Governments around the world are rushing to embrace the algorithms that breathed some semblance of intelligence into ChatGPT, apparently enthralled by the enormous economic payoff expected from the technology.
Two new reports out this week show that nation-states are also likely rushing to adapt the same technology into weapons of misinformation, in what could become a troubling AI arms race between great powers.
Researchers at RAND, a nonprofit think tank that advises the United States government, point to evidence of a Chinese military researcher who has experience with information campaigns publicly discussing how generative AI could help such work. One research article, from January 2023, suggests using large language models such as a fine-tuned version of Google’s BERT, a precursor to the more powerful and capable language models that power chatbots like ChatGPT.
“There’s no evidence of it being done right now,” says William Marcellino, an AI expert and senior behavioral and social scientist at RAND, who contributed to the report. “Rather someone saying, ‘Here’s a path forward.’” He and others at RAND are alarmed at the prospect of influence campaigns getting new scale and power thanks to generative AI. “Coming up with a system to create millions of fake accounts that purport to be Taiwanese, or Americans, or Germans, that are pushing a state narrative—I think that it’s qualitatively and quantitatively different,” Marcellino says.
Online information campaigns, like the one that Russia’s Internet Research Agency waged to undermine the 2016 US election, have been around for years. They have mostly depended on manual labor—human workers toiling at keyboards. But AI algorithms developed in recent years could potentially mass-produce text, imagery, and video designed to deceive or persuade, or even carry out convincing interactions with people on social media platforms. A recent project suggests that launching such a campaign could cost just a few hundred dollars.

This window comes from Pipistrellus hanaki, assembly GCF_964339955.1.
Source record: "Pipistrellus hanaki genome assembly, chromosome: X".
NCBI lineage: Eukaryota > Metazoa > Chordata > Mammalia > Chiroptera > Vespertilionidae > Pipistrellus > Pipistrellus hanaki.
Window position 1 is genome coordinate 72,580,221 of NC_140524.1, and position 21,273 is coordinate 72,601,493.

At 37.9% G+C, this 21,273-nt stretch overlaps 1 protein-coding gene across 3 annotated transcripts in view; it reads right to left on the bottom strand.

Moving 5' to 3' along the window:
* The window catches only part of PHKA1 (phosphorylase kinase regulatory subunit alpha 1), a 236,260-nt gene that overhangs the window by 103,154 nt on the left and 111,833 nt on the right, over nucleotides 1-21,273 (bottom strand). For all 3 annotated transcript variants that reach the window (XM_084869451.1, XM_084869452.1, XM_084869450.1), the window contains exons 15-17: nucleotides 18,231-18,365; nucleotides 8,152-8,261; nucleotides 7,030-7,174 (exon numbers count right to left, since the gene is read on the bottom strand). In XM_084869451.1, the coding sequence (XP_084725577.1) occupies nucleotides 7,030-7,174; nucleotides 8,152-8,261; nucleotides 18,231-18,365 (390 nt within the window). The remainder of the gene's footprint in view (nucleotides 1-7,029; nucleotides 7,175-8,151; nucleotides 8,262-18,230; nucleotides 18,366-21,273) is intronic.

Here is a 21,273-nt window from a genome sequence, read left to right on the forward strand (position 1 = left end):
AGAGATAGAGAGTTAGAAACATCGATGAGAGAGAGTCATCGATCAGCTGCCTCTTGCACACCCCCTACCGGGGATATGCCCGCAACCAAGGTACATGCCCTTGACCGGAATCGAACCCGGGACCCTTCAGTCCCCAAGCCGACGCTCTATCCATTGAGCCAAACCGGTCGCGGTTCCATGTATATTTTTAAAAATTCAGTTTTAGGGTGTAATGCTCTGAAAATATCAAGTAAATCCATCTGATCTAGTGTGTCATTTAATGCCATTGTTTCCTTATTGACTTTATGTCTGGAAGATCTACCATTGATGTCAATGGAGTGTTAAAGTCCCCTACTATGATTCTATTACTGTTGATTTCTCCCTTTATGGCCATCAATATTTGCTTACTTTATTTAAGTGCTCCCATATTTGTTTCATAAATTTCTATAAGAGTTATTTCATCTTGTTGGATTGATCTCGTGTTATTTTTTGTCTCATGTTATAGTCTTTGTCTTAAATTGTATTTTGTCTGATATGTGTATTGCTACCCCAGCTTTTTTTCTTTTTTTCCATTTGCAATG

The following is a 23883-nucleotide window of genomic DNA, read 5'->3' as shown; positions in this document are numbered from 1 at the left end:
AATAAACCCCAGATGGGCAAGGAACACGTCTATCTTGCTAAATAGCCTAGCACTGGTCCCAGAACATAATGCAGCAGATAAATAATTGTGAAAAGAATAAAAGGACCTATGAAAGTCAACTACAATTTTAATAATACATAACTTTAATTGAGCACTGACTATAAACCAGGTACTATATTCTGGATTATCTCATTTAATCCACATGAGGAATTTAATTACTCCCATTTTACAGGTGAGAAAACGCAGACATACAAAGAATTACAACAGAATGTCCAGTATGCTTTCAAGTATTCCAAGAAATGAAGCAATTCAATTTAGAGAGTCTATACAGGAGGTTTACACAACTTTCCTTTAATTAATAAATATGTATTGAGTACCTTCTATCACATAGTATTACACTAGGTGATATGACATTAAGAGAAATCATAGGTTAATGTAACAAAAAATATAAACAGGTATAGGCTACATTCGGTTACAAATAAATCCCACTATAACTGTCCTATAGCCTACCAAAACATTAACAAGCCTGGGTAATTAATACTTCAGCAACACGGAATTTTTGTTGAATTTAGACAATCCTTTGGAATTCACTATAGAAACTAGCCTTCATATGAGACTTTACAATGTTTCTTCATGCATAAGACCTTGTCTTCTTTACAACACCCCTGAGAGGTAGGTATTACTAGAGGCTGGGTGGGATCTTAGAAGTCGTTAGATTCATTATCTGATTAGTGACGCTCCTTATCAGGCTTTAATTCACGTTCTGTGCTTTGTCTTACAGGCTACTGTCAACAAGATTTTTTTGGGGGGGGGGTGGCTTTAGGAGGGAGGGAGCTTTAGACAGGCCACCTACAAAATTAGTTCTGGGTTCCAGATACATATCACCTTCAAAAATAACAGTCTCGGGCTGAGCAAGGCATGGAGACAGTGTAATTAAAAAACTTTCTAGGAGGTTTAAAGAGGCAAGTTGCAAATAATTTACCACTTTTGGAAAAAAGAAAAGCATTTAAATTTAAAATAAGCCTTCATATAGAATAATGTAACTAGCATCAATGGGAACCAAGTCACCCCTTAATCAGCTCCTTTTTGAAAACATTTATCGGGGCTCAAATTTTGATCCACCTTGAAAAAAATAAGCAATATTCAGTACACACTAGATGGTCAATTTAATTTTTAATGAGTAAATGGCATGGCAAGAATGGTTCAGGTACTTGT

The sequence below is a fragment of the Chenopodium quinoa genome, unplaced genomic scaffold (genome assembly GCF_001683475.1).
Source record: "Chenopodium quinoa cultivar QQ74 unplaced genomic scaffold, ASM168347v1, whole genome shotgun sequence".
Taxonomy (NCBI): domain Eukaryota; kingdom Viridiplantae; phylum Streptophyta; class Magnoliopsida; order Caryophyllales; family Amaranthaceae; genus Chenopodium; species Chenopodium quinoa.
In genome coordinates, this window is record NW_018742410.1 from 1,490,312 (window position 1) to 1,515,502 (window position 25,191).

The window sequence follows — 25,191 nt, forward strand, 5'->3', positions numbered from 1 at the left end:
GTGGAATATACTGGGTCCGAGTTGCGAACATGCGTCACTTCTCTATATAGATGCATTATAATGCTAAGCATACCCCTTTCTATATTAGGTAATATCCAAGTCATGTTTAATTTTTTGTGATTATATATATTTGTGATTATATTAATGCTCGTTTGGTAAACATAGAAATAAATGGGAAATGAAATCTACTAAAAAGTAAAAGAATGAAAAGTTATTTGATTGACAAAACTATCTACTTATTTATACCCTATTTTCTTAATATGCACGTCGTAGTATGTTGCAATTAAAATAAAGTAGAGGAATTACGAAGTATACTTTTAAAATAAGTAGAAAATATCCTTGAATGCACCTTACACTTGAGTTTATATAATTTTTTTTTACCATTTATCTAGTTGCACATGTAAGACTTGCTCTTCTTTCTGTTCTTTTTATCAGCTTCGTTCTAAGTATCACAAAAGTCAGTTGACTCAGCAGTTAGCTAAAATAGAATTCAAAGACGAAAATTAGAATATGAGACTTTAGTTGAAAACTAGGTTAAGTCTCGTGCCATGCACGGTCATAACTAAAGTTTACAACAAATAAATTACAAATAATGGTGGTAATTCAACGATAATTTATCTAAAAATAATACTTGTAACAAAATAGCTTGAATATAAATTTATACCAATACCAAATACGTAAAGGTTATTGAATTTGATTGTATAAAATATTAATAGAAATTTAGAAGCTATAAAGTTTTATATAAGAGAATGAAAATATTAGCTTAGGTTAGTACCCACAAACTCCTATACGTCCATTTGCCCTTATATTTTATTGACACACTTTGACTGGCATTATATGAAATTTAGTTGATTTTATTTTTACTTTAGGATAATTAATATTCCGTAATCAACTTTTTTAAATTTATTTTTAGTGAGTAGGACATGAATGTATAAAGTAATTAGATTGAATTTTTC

Marcellino and his coauthors note that many countries—the US included— are almost certainly exploring the use of generative AI for their own information campaigns. And the wide accessibility of generative AI tools, including numerous open source language models anyone can obtain and modify, lowers the bar for anyone looking to launch an information campaign. “A variety of actors could use generative AI for social media manipulation, including technically sophisticated non-state actors,” they write.
A second report issued this week, by another tech-focused think tank, the Special Competitive Studies Project, also warns that generative AI could soon become a way for nations to flex on one another. It urges the US government to invest heavily in generative AI because the technology promises to boost many different industries and provide “new military capabilities, economic prosperity, and cultural influence” for whichever nation masters it first.
Like the RAND report, the SCSP’s analysis also draws some gloomy conclusions. It warns that generative AI’s potential is likely to trigger an arms race to adapt the technology for use by militaries or in cyberattacks. If both are right, we are headed for an information-space arms race that may prove particularly difficult to contain.
How to avoid the nightmare scenario of the internet becoming overrun with AI bots programmed for information warfare? It requires humans to talk with one another.
The SCSP report recommends that the US “should lead global engagement to promote transparency, foster trust, and encourage collaboration.” The RAND researchers recommend that US and Chinese diplomats discuss generative AI and the risks around the technology. “It may be in all of our interests not to have an internet that’s totally polluted and unbelievable,” Marcellino says. I think that’s something we can all agree on.